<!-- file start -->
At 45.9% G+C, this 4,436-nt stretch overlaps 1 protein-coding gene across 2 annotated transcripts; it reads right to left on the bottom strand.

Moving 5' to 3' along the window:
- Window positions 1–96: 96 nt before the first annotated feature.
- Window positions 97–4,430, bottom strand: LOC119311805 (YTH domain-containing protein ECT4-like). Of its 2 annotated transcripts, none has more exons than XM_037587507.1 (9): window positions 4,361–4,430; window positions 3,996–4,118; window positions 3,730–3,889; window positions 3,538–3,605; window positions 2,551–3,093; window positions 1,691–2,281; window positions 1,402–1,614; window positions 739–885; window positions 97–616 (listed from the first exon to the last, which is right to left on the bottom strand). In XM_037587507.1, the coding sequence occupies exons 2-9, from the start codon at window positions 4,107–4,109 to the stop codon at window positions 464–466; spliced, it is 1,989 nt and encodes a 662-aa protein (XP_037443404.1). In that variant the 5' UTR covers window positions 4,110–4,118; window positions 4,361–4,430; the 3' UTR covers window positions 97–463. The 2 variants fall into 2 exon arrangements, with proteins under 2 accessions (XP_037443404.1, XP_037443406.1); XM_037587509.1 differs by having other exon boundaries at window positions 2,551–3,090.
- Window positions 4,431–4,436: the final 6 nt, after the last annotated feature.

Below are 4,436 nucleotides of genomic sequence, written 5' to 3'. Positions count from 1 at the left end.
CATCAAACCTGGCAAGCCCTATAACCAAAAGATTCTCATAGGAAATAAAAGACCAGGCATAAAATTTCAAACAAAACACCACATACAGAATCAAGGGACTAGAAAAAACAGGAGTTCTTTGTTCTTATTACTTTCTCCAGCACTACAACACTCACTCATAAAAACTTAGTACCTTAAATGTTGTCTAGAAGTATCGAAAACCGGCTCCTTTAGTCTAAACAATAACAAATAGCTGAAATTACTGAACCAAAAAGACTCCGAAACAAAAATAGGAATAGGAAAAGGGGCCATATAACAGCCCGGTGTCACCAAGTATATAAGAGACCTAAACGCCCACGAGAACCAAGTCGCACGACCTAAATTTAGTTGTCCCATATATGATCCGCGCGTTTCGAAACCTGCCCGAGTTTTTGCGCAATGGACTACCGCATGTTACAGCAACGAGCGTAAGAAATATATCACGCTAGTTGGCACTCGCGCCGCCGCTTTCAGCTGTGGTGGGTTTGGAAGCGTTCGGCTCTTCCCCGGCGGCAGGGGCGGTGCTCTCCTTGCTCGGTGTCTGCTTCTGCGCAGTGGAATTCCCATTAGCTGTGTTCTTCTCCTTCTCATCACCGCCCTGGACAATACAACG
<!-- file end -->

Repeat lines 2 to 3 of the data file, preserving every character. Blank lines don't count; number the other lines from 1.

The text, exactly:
Moving 5' to 3' along the window:
- Window positions 1–96: 96 nt before the first annotated feature.